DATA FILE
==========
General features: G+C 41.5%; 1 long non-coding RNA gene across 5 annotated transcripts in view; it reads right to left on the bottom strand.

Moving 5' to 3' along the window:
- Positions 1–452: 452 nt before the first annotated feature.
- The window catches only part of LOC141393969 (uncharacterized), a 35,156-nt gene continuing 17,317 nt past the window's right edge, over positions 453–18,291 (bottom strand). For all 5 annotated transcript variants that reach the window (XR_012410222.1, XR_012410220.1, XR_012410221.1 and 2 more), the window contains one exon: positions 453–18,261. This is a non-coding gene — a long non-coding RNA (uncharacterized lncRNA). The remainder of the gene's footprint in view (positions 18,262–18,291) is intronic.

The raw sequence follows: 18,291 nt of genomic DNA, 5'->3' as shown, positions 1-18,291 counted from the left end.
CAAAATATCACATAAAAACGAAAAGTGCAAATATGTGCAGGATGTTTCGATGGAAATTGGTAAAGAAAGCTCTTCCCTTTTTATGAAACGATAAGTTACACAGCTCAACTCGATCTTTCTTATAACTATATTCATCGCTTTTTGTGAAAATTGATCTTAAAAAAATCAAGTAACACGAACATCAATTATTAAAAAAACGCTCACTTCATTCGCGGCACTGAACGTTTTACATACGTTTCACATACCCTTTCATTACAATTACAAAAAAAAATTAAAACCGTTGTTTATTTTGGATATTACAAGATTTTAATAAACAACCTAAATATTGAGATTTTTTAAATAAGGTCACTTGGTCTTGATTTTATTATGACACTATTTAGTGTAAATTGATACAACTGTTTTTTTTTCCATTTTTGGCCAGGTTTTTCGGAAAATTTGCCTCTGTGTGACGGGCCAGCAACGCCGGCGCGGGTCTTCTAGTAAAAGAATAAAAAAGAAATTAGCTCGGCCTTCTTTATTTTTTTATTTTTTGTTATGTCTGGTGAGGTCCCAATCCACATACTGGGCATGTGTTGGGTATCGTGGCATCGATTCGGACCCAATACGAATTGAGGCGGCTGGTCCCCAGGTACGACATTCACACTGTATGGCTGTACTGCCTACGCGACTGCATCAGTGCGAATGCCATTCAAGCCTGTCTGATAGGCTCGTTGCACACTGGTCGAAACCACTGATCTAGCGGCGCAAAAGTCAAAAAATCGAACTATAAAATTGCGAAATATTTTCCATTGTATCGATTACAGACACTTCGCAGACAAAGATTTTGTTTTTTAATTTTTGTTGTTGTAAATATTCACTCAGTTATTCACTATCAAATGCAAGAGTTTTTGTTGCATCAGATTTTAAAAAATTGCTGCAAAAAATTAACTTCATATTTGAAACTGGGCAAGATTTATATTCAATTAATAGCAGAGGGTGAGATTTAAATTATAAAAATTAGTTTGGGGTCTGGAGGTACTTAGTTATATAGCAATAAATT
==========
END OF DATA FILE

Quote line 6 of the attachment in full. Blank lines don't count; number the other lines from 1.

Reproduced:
CAAAATATCACATAAAAACGAAAAGTGCAAATATGTGCAGGATGTTTCGATGGAAATTGGTAAAGAAAGCTCTTCCCTTTTTATGAAACGATAAGTTACACAGCTCAACTCGATCTTTCTTATAACTATATTCATCGCTTTTTGTGAAAATTGATCTTAAAAAAATCAAGTAACACGAACATCAATTATTAAAAAAACGCTCACTTCATTCGCGGCACTGAACGTTTTACATACGTTTCACATACCCTTTCATTACAATTACAAAAAAAAATTAAAACCGTTGTTTATTTTGGATATTACAAGATTTTAATAAACAACCTAAATATTGAGATTTTTTAAATAAGGTCACTTGGTCTTGATTTTATTATGACACTATTTAGTGTAAATTGATACAACTGTTTTTTTTTCCATTTTTGGCCAGGTTTTTCGGAAAATTTGCCTCTGTGTGACGGGCCAGCAACGCCGGCGCGGGTCTTCTAGTAAAAGAATAAAAAAGAAATTAGCTCGGCCTTCTTTATTTTTTTATTTTTTGTTATGTCTGGTGAGGTCCCAATCCACATACTGGGCATGTGTTGGGTATCGTGGCATCGATTCGGACCCAATACGAATTGAGGCGGCTGGTCCCCAGGTACGACATTCACACTGTATGGCTGTACTGCCTACGCGACTGCATCAGTGCGAATGCCATTCAAGCCTGTCTGATAGGCTCGTTGCACACTGGTCGAAACCACTGATCTAGCGGCGCAAAAGTCAAAAAATCGAACTATAAAATTGCGAAATATTTTCCATTGTATCGATTACAGACACTTCGCAGACAAAGATTTTGTTTTTTAATTTTTGTTGTTGTAAATATTCACTCAGTTATTCACTATCAAATGCAAGAGTTTTTGTTGCATCAGATTTTAAAAAATTGCTGCAAAAAATTAACTTCATATTTGAAACTGGGCAAGATTTATATTCAATTAATAGCAGAGGGTGAGATTTAAATTATAAAAATTAGTTTGGGGTCTGGAGGTACTTAGTTATATAGCAATAAATT